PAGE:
Is is possible for malware to be written in a low-level language such as C or C++ and do the following:

  1. Infect a single operating systems(such as Windows)
  2. Detect other machines on the same network
  3. Determine other machines operating systems
  4. If the operating system is the same(Windows) attempt similiar attack
  5. If the operating system is different(OSX or Linux) use quine or download a small attack module to attack the different operating system

TL;DR: Can a C or C++ virus attack multiple operating systems?

(9/8/2016) UPDATE:

Here is recent article of what I am talking about: http://thehackernews.com/2016/09/cross-platform-malware.html

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    There is no reason why this should not be possible, i.e. there is malware out there which can spread within a windows environment, there is malware which can download components to infect more (and also other OS) and of course you can write malware also in C/C++ as you can do in various other languages. – Steffen Ullrich Nov 22 '15 at 6:39
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    Sure, this is how worms spread themself. – Daniel Ruf Nov 22 '15 at 9:41
  • Have you done any research? I'm seeing lots of hits when I Google variations of your question. – schroeder Nov 22 '15 at 17:51
  • @schroeder I asked this question because it has not been asked on this StackExchange site. It is nice to see other's opinions and answers. – Jared Burrows Nov 22 '15 at 19:57
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    @JaredBurrows the expectation is that you have done some research before asking questions. If you have, it is helpful that you cite your research in your question so that the members of the community don't end up repeating someone else or pointing you to sources that you have already mined. – schroeder Nov 23 '15 at 0:52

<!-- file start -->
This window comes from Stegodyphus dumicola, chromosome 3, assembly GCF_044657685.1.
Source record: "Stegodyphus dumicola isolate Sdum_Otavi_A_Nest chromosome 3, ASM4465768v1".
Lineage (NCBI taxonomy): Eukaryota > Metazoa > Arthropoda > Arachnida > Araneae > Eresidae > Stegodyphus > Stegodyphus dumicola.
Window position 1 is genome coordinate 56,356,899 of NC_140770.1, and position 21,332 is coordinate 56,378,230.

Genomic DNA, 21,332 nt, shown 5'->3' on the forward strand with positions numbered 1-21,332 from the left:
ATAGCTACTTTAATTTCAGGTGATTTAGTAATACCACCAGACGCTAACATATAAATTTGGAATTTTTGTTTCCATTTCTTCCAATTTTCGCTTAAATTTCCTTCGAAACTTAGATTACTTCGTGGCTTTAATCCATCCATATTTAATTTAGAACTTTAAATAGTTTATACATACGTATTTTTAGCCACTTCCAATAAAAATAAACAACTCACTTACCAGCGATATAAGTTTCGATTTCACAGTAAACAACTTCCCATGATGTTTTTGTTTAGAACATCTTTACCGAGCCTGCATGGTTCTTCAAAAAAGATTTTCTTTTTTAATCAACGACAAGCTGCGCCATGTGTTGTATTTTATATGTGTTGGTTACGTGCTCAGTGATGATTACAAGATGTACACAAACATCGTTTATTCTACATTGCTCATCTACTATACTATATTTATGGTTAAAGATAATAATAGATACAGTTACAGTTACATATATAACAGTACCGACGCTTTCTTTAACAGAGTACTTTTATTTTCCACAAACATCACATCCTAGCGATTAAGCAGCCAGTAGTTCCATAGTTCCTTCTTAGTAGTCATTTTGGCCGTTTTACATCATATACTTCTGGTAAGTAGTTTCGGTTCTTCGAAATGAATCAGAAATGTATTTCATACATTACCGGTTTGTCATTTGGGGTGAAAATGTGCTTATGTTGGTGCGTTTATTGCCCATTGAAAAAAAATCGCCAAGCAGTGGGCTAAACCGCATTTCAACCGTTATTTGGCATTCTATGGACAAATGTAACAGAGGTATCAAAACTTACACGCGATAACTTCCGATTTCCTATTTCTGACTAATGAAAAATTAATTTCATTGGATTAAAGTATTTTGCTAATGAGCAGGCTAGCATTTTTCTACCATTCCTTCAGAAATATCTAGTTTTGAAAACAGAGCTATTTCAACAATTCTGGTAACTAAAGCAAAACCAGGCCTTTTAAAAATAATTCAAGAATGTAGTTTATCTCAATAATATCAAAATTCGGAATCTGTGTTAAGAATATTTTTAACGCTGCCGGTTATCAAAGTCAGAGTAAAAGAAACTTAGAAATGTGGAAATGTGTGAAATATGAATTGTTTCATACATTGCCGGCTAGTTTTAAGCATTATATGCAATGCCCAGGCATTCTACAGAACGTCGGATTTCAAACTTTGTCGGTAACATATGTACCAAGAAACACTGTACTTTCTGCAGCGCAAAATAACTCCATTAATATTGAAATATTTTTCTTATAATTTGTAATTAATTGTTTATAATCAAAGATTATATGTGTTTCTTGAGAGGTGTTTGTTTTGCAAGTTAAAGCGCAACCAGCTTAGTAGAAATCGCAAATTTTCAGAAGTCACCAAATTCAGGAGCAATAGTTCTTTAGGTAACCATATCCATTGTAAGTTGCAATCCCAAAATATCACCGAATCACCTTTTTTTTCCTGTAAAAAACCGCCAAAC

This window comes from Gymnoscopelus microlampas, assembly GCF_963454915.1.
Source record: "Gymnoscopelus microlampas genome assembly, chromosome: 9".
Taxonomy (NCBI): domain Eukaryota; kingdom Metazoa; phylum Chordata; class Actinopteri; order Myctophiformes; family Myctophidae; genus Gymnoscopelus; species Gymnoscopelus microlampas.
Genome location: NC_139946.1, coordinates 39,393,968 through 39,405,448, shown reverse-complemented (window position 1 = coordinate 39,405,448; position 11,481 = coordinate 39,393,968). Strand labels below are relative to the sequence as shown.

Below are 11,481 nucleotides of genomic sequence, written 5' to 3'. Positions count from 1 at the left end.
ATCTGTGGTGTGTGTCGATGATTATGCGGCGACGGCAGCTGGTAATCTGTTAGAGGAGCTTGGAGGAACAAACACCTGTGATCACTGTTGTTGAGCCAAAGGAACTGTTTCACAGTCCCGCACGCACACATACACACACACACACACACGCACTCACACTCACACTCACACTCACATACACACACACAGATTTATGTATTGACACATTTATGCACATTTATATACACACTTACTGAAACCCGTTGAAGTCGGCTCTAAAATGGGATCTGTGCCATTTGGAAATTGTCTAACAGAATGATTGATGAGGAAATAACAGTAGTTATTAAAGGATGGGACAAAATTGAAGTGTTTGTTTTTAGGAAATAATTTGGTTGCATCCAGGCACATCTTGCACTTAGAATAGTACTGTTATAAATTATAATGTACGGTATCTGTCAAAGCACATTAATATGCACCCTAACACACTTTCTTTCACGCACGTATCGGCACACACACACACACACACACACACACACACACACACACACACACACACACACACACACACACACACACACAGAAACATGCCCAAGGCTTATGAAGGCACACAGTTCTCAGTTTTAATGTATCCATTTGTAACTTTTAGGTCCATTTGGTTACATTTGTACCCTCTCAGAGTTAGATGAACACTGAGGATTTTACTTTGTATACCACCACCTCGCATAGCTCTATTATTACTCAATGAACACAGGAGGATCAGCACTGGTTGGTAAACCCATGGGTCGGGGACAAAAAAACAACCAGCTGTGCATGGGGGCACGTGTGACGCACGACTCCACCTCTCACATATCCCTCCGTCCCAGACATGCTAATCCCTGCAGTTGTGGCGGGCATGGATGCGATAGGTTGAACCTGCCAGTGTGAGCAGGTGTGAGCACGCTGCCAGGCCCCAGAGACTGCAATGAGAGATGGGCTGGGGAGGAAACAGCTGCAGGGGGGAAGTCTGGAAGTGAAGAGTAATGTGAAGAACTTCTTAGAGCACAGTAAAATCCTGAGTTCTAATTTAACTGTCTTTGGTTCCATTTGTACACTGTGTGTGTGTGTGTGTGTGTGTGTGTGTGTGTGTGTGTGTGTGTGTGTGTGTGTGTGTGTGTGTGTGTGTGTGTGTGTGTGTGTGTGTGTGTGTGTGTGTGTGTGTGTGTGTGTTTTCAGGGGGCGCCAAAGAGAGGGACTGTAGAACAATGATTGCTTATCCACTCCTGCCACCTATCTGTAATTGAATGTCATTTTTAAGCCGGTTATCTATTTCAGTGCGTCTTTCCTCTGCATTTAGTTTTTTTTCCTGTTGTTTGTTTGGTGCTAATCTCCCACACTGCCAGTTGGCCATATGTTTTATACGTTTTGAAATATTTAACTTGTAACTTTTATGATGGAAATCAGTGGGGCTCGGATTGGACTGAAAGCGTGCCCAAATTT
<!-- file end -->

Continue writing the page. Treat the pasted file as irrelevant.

up vote 11 down vote accepted

Short answer: certainly. Remember that once your system is compromised (step 1 in your question), and attacker can perform downloads and run ARBITRARY code. A common approach is "fingerprint and drop", wherein the malware determines the characteristics of your system, and downloads appropriate payloads to execute the attack.

An example of a worm which runs on Windows but is designed to attack another system would be Stuxnet.

An example of malware which fingerprints and drops would be any exploit kit (for example, Angler) that uses drive by downloads.

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    It may be a interesting answer if the same "executable" can do the same, without the need to upload different parts of code – GameDeveloper Apr 29 '16 at 8:04

I recently reviewed a student's homework assignment that was written in Python, that:

  • Creates a new temporary directory/folder
  • Does some stuff in that folder
  • Moves the output file to the parent directory/folder
  • Deletes the temporary folder

Well at least thats what he thought it did. It actually deletes whatever the current directory is, including the output file.

I gave him an 8/10. -5 points for accidentally deleting the current directory and not having suitable tests. +3 for making it cross-system compatible.

EDIT: Oh, i didn't see the bit about the malware having to be C and C++. Since Python is compiled at runtime, I think the answer still stands though. It's an irrelevant distinction regardless. The Python/Java could have downloaded whatever pre-compiled binary it needed for whatever system it was on, and run that, if the malware really had to be C. Else it could have been a polyglot of Python/C that compiled itself.

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